The insurrection at the Capitol must be a 9/11 moment, or our republic will not survive

The last Republican president, of all people, did not mince words in his contempt for the insurrection and attempted coup by Trump-supporting terrorists at the US Capitol as Senators and Representatives met to count the certified electoral votes of the presidential election.

What has happened - and still happening, though law enforcement has secured the Capitol building - today at the US Capitol and Congress has reconvened, just as the houses of Congress had separated to debate after Trump's Congressional backers raised objection to counting the electoral votes of the State of Arizona in favor of Joe Biden and Kamala Harris, can only be described, in the most polite of terms, as an insurrection, as President Bush did in his statement.

President-elect Joe Biden called out the act of insurrection as well. Knowing it will fall on him to unite this country that appears more hopelessly divided today than ever before, Biden sought to assure us that today's events did not define the true character of the American people.

Trump supporters stormed the Capitol after they were encouraged to walk to the Capitol building by Donald Trump himself, in a speech he gave to his sycophants at the rally organized explicitly to prevent the Constitutionally and legally mandated counting of the electoral votes by Congress. The domestic terrorists broke windows, invaded the Capitol building, lawmakers' offices, and the floors of the House and the Senate, and spilled blood.

Today's events are an insurrection against the United States by domestic terrorists. They are acts of cowards and traitors that are the ideological brethren of the people who planned to commit treason by kidnapping and executing governors.

Today's events are the crescendo after a decade and a half of inciting white supremacists for political gain by one political party. But they also appear to have taken those very inciters by shock, and spurred a consensus of condemnation throughout current and former public officials, the fourth estate, and even the business community.

In the way that it was an unprecedented terrorist attack at the heart of the core institutions that define our country, our government, and our democracy, President Bush's statement is especially appropriate and piercing. The former president, who is by far not my favorite political figure, at an early and consequential point in his presidency, led this country through the attacks of September 11, 2001. The only differences between the attacks on 9/11 and today were the fact that those who flew the planes on 9/11 came from outside our borders and the death toll was 3,000. But the terrorists then, like now, struck at the center of power. In their case, it was the Pentagon.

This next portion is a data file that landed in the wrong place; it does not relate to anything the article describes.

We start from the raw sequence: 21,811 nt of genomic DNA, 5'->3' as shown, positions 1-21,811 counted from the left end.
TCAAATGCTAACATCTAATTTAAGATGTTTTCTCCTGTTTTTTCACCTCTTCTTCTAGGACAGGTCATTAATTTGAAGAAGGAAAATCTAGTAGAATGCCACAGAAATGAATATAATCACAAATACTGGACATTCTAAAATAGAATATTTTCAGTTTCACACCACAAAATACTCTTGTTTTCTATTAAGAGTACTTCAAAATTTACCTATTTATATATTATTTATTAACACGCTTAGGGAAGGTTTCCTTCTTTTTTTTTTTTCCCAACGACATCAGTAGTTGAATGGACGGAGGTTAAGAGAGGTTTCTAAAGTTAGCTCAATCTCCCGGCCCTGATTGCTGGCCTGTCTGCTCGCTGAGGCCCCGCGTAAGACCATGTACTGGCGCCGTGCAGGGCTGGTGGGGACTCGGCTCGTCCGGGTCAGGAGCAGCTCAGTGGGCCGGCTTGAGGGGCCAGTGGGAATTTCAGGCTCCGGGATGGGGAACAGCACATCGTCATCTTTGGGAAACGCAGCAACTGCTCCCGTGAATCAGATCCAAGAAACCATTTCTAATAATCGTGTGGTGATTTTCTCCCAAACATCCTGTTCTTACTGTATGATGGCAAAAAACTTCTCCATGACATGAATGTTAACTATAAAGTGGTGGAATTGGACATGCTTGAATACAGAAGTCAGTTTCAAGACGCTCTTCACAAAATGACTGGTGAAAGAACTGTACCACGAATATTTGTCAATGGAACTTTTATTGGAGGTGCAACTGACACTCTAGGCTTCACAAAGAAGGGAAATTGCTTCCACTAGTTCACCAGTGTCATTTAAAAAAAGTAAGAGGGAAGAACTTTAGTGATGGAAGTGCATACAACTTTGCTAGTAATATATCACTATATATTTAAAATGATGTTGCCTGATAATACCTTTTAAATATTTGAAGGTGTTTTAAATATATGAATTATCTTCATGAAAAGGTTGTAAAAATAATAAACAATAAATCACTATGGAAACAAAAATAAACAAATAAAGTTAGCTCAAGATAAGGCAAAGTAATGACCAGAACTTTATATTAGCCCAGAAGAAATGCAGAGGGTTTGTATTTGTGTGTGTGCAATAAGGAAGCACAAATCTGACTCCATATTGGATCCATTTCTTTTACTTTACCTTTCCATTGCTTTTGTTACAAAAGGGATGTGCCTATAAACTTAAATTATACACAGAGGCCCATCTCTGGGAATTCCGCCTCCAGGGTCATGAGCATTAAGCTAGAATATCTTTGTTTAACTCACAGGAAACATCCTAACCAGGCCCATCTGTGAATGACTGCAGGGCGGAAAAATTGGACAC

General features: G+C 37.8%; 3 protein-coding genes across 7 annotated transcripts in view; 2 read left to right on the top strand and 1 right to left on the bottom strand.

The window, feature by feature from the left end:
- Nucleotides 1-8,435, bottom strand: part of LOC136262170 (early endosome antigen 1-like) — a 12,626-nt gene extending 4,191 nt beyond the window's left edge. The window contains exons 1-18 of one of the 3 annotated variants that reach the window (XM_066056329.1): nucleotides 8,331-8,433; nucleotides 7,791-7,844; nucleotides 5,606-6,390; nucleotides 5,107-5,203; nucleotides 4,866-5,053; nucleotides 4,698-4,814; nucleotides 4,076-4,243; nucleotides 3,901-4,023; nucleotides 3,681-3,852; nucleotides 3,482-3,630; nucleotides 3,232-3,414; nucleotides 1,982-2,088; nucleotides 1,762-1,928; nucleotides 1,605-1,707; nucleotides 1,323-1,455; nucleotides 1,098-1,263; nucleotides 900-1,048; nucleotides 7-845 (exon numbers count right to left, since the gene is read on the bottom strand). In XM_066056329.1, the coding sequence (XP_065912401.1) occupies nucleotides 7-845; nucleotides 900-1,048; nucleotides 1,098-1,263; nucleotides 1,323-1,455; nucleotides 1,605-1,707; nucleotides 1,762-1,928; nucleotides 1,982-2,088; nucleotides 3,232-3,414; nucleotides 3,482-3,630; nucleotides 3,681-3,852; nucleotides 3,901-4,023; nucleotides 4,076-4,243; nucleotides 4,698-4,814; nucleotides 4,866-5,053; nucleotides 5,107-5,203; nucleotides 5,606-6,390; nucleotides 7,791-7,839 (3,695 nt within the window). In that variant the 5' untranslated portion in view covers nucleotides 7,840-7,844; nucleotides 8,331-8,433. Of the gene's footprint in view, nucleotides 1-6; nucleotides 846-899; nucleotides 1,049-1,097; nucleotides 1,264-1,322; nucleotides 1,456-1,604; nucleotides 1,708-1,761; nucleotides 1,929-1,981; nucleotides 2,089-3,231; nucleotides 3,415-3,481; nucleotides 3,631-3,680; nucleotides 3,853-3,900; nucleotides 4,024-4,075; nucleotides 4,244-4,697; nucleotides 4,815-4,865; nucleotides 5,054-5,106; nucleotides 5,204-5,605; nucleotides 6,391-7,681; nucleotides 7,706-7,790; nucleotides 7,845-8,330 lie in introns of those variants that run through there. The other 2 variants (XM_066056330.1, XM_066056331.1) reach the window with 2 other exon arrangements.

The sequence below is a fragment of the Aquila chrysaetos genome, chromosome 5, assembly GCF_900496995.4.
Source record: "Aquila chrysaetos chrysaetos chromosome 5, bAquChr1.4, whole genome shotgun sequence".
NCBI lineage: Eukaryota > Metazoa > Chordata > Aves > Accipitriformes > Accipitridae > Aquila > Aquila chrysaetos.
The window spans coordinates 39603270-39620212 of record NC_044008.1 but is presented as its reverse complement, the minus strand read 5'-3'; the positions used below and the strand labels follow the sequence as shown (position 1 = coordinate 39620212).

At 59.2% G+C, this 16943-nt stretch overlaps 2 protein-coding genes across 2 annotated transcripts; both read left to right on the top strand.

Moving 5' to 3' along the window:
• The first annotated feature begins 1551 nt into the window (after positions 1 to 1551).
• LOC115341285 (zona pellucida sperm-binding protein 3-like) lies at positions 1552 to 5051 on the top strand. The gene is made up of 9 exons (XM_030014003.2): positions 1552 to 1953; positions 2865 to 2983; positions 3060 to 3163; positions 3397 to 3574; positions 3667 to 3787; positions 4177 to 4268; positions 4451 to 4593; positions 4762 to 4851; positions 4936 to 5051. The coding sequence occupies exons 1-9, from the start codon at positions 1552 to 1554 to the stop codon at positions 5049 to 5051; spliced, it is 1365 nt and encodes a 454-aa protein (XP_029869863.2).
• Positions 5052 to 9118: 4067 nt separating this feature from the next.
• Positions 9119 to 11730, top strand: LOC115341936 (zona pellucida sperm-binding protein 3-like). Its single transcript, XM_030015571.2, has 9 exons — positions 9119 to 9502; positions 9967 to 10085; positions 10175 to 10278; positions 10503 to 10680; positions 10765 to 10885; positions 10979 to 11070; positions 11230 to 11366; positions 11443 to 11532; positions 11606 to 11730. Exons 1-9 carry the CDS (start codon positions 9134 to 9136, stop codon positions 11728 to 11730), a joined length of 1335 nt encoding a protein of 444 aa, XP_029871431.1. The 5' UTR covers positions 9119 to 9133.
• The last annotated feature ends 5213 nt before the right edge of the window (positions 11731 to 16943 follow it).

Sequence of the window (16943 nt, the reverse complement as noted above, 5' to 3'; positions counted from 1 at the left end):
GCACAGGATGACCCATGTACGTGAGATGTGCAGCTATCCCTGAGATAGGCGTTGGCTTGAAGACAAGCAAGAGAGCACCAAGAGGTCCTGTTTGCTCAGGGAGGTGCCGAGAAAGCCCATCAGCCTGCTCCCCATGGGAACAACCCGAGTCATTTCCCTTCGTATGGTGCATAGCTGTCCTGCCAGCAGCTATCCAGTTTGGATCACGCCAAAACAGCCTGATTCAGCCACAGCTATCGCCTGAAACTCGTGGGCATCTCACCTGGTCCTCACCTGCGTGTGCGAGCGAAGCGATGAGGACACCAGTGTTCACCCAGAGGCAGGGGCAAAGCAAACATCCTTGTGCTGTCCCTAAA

9/11 brought America together. President Bush would later proceed to tear it back apart, but for the moment, it brought America together. President Bush himself insisted publicly that violence against Muslims is wrong and that Islam is a religion of peace being hijacked by the terrorists. Democrats and Republicans in the House stood together on the Capitol steps and sang God Bless America.

Today's attacks must be a 9/11 moment, not just in the gravity of its threat to the republic but in the measure of our response to it. The condemnation that has come from across the political spectrum must take the form of action. It must spurn the inciting rhetoric that led us to this point. The rhetoric that demonizes vulnerable and disempowered populations, the rhetoric of terming reporters and the media - and those with politics different from those who committed this atrocity - as the enemy must be stopped, and if not stopped, relegated to the dark fringes.

That means extremists must be swiftly brought to justice, that government must return to the work of working together for the good of the country, that compromise must stop being a dirty word in our political discourse.

We must begin to build back a country where our common humanity once again overcomes our differences. We must get back to disagreeing on the merits rather than demonizing the motives of our opponents.

If we are unable to do so, this republic we have kept and perfected for over 250 years will not survive.

The good news is, there is no one better prepared for that job than President-elect Joe Biden.

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